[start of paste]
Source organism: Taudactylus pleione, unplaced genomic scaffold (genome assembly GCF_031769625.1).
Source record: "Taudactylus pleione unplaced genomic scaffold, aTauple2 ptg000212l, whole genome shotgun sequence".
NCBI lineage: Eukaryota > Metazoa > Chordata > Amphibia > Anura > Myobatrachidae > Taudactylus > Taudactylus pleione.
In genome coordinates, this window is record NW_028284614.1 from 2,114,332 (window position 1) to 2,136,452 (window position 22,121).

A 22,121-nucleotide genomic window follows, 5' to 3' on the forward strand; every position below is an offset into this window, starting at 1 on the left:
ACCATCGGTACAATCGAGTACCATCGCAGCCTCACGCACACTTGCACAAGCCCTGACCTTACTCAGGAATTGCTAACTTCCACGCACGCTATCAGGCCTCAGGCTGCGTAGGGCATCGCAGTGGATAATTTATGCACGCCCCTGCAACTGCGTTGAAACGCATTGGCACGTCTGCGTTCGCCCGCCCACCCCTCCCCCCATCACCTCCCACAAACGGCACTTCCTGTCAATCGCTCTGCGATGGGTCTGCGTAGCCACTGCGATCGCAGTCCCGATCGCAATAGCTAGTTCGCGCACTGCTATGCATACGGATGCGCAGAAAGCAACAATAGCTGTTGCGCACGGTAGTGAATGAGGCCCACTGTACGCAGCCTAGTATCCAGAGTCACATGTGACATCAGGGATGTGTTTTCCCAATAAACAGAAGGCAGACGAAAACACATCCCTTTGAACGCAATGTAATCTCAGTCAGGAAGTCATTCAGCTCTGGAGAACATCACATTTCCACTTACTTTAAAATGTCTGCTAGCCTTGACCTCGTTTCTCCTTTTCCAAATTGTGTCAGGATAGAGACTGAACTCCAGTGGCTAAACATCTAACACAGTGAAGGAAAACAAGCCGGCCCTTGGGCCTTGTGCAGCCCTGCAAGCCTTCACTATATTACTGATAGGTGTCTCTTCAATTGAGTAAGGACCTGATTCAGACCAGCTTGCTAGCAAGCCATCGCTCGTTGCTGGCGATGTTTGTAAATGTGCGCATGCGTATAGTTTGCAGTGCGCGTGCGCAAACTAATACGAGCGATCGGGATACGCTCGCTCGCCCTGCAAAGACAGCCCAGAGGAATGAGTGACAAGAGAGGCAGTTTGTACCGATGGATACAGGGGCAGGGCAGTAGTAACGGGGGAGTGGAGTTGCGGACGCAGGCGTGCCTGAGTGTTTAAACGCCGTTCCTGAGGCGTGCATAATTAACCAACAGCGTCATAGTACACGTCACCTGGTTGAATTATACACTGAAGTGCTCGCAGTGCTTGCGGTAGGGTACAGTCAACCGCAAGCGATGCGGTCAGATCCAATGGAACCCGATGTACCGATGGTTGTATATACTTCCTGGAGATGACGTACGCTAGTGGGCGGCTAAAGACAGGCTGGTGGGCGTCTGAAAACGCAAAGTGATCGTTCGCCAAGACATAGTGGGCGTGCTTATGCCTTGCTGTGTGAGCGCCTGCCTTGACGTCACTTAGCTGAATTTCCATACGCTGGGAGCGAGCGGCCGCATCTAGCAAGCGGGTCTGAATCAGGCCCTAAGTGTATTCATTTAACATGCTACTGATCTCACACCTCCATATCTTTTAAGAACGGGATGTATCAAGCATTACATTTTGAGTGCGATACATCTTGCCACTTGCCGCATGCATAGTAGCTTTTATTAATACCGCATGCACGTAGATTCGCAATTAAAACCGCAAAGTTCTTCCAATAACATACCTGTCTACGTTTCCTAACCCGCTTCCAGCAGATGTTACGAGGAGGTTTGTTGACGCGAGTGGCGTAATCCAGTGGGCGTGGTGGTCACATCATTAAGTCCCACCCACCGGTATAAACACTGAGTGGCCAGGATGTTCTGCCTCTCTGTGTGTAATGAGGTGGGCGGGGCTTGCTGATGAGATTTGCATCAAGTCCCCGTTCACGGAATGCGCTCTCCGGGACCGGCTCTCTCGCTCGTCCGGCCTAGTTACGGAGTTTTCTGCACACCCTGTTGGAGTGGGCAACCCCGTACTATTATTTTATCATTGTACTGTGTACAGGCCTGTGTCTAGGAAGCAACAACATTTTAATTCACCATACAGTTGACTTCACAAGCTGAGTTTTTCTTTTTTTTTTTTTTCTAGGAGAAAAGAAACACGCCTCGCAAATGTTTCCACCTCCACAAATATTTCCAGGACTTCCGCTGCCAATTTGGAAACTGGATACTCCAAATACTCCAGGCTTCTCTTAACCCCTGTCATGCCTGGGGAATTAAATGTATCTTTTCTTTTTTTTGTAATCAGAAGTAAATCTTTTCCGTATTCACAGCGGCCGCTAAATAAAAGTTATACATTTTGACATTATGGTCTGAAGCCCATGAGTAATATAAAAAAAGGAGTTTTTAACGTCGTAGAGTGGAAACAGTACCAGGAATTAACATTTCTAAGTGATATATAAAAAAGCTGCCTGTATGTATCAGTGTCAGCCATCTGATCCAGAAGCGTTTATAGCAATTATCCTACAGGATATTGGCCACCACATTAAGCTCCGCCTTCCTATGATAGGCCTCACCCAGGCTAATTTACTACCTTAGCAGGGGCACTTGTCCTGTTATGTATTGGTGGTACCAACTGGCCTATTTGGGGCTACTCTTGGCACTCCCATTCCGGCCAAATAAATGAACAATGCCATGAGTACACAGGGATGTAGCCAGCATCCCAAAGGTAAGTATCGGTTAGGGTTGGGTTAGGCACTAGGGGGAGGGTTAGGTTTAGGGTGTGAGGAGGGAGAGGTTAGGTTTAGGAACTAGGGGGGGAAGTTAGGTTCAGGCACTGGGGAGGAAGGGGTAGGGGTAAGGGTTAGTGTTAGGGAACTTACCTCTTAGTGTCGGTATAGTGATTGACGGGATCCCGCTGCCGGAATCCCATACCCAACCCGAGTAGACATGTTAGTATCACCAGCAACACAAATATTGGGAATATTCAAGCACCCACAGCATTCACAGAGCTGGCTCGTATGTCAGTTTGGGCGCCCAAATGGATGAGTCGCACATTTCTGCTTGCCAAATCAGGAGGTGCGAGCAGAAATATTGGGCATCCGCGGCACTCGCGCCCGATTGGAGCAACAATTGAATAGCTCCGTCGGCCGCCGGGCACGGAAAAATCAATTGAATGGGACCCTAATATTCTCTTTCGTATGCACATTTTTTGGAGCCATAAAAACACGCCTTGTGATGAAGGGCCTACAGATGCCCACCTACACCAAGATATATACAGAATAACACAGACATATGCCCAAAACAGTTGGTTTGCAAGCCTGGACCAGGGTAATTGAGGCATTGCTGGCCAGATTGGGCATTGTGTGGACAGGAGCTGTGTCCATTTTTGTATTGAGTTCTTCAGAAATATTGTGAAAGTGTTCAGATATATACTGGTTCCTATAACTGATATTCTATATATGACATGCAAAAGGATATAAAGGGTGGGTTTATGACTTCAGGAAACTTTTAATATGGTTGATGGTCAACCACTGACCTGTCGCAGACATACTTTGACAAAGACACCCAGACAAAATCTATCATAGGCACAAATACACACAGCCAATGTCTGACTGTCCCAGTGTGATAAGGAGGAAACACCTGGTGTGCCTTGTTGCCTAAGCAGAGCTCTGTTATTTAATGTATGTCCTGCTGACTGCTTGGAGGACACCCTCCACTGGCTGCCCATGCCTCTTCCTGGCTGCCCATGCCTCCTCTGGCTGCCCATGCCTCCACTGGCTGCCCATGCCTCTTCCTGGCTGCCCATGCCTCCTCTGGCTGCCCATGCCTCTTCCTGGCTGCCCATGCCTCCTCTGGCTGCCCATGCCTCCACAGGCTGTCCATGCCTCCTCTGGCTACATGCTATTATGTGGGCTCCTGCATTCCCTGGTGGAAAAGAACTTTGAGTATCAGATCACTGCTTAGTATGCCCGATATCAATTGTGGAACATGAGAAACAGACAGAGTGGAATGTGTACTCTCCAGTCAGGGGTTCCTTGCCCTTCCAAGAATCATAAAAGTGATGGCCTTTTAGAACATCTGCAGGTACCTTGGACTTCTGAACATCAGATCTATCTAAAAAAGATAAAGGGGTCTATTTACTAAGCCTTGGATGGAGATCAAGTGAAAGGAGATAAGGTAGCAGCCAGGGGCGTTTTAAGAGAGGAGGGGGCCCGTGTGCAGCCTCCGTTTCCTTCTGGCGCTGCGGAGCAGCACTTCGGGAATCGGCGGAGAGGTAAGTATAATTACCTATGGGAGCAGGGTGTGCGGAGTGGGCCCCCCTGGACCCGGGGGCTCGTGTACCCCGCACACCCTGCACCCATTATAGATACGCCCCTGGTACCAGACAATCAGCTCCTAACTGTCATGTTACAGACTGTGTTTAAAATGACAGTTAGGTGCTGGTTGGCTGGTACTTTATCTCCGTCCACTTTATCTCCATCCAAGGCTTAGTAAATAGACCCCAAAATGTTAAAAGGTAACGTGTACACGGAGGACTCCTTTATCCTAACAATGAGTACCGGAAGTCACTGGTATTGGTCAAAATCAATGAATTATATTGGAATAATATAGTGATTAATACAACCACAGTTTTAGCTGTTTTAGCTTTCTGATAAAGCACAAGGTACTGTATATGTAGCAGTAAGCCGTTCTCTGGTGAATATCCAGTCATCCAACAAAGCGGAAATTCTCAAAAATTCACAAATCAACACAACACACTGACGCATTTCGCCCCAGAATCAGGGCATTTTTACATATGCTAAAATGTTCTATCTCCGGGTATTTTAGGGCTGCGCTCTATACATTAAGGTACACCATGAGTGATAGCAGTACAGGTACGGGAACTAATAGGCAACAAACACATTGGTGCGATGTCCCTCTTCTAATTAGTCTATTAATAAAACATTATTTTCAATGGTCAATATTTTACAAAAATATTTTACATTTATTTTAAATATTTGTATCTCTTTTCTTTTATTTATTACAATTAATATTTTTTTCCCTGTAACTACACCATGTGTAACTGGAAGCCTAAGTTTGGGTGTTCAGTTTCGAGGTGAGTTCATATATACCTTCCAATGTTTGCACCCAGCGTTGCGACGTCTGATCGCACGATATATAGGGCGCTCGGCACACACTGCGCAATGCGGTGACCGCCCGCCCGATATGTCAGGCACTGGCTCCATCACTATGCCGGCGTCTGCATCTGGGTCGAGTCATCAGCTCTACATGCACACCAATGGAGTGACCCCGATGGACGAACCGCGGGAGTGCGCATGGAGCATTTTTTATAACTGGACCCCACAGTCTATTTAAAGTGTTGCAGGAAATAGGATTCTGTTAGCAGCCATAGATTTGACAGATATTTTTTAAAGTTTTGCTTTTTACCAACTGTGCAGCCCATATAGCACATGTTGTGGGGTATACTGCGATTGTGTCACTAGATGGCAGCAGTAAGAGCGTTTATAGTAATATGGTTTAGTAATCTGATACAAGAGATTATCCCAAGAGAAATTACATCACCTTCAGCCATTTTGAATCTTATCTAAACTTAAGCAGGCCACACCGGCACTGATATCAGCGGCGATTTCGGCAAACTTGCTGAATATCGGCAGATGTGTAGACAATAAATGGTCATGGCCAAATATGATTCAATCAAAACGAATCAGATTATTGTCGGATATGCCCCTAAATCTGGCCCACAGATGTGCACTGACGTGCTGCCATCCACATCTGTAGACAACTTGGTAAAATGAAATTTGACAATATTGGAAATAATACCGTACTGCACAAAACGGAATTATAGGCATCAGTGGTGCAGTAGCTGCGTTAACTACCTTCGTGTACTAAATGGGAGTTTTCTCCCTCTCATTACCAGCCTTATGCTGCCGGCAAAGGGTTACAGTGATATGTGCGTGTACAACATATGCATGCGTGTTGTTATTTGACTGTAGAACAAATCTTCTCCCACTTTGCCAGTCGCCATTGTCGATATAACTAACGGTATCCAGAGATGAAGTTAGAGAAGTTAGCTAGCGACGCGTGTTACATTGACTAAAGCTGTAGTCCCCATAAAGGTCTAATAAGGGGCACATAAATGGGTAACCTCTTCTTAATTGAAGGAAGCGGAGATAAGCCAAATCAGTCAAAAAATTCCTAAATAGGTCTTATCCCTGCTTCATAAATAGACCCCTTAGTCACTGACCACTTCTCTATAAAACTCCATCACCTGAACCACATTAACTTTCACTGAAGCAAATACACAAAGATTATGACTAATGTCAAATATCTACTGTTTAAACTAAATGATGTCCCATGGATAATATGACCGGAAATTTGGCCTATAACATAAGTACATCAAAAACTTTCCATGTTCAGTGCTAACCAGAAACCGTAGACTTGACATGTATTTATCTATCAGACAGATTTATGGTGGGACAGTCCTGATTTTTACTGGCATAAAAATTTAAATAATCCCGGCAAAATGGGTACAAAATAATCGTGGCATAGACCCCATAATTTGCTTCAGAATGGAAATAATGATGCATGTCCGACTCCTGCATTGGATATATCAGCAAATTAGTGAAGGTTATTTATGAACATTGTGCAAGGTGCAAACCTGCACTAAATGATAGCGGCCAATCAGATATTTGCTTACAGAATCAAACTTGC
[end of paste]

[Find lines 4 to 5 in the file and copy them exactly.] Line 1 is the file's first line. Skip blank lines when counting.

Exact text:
In genome coordinates, this window is record NW_028284614.1 from 2,114,332 (window position 1) to 2,136,452 (window position 22,121).

A 22,121-nucleotide genomic window follows, 5' to 3' on the forward strand; every position below is an offset into this window, starting at 1 on the left: